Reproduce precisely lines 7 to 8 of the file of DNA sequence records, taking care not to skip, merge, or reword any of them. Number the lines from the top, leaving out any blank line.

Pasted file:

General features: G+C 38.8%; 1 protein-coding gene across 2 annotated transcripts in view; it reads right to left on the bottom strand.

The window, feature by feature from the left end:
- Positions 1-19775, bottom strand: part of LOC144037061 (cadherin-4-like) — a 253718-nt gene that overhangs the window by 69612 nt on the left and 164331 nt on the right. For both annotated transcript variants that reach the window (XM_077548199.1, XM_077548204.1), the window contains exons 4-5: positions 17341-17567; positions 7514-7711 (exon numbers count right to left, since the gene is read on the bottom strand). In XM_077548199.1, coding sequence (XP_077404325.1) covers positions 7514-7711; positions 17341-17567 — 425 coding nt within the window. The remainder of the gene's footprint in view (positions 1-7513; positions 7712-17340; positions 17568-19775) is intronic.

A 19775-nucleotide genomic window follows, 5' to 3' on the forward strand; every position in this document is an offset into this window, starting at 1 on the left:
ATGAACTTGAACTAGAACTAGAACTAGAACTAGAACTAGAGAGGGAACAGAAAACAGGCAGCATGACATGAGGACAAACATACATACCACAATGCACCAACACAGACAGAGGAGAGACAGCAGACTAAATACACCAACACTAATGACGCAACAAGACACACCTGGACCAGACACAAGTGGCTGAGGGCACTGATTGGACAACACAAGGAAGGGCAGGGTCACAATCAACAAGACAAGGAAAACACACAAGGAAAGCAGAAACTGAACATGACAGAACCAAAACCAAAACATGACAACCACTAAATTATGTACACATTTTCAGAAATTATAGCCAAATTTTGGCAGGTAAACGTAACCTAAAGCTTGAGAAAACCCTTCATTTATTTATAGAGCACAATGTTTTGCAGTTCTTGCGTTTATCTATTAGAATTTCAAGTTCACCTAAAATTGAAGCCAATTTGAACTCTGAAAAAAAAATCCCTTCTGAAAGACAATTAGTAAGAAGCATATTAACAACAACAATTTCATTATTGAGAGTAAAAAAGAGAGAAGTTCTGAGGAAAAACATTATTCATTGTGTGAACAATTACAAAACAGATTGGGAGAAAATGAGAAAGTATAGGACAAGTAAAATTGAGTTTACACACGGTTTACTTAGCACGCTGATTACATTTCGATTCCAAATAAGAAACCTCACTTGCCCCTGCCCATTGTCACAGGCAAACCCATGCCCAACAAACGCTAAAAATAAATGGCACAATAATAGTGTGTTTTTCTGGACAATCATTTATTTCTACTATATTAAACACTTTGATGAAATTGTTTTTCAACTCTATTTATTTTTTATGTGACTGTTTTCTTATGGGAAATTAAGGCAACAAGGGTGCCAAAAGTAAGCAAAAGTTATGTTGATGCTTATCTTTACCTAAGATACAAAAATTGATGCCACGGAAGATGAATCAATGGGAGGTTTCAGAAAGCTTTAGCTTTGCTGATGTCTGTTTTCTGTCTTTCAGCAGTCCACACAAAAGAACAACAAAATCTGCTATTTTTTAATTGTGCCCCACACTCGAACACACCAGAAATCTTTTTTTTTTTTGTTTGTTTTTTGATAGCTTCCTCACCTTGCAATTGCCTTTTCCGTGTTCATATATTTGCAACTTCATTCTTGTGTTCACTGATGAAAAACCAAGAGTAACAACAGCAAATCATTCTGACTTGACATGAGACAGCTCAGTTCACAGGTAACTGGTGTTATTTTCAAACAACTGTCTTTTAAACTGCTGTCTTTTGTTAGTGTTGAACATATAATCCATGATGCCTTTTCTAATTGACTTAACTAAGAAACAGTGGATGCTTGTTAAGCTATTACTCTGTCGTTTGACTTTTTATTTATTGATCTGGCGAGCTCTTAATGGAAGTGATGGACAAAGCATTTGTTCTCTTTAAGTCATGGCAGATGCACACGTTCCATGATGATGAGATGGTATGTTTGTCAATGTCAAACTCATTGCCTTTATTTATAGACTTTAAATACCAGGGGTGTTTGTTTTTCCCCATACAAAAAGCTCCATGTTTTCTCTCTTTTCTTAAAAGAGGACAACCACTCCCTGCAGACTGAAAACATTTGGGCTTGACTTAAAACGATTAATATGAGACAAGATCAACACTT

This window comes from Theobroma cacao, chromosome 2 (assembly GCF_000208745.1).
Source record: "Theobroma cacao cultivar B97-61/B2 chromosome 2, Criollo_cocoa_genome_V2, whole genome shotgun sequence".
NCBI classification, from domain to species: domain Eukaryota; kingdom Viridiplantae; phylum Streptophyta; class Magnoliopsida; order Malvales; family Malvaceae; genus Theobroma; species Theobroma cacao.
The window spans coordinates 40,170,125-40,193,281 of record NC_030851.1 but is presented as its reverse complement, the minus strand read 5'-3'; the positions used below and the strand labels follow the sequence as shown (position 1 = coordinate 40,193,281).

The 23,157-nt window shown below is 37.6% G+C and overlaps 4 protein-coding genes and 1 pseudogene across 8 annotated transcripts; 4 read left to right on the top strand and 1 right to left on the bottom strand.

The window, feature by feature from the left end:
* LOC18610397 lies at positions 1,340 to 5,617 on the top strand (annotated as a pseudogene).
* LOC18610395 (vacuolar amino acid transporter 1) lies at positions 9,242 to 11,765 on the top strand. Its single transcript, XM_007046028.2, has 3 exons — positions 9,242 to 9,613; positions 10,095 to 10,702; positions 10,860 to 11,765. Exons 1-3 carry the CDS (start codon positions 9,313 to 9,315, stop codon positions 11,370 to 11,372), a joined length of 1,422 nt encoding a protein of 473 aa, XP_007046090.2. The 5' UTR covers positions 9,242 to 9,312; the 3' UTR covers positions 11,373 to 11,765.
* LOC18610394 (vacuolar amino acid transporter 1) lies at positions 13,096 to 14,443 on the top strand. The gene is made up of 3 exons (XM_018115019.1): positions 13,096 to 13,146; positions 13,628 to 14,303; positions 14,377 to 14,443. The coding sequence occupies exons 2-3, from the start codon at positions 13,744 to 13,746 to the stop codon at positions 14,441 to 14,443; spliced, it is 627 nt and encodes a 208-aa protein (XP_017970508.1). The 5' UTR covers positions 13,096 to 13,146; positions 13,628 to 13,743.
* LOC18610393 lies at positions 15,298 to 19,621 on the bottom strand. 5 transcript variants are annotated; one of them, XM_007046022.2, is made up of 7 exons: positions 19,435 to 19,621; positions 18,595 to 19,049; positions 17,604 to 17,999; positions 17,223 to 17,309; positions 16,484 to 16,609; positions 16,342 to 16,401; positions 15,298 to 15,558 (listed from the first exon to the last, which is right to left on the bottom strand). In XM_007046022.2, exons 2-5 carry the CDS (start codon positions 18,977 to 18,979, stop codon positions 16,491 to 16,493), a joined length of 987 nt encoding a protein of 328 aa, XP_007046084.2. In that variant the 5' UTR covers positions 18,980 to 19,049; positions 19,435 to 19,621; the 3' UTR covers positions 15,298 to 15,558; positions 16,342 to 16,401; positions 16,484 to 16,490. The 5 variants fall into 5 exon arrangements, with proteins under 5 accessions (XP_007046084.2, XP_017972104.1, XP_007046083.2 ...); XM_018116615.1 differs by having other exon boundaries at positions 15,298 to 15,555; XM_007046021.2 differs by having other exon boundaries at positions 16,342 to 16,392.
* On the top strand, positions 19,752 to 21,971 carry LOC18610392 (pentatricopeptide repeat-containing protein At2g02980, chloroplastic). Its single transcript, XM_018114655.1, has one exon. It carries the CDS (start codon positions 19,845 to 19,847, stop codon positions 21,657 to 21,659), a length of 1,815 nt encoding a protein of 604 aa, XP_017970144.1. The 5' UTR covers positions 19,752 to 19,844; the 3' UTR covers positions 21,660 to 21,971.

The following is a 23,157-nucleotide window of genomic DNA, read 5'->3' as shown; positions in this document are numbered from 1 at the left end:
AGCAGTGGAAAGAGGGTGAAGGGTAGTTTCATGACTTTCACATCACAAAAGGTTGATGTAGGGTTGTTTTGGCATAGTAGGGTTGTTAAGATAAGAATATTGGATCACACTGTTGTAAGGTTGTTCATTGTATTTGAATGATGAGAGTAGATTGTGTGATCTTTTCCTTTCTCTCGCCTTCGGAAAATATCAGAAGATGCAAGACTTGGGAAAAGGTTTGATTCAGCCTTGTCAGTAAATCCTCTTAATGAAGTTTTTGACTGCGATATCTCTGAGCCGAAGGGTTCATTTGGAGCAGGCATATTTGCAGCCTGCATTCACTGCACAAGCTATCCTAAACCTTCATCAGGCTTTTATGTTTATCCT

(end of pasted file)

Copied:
Source record: "Theobroma cacao cultivar B97-61/B2 chromosome 2, Criollo_cocoa_genome_V2, whole genome shotgun sequence".
NCBI classification, from domain to species: domain Eukaryota; kingdom Viridiplantae; phylum Streptophyta; class Magnoliopsida; order Malvales; family Malvaceae; genus Theobroma; species Theobroma cacao.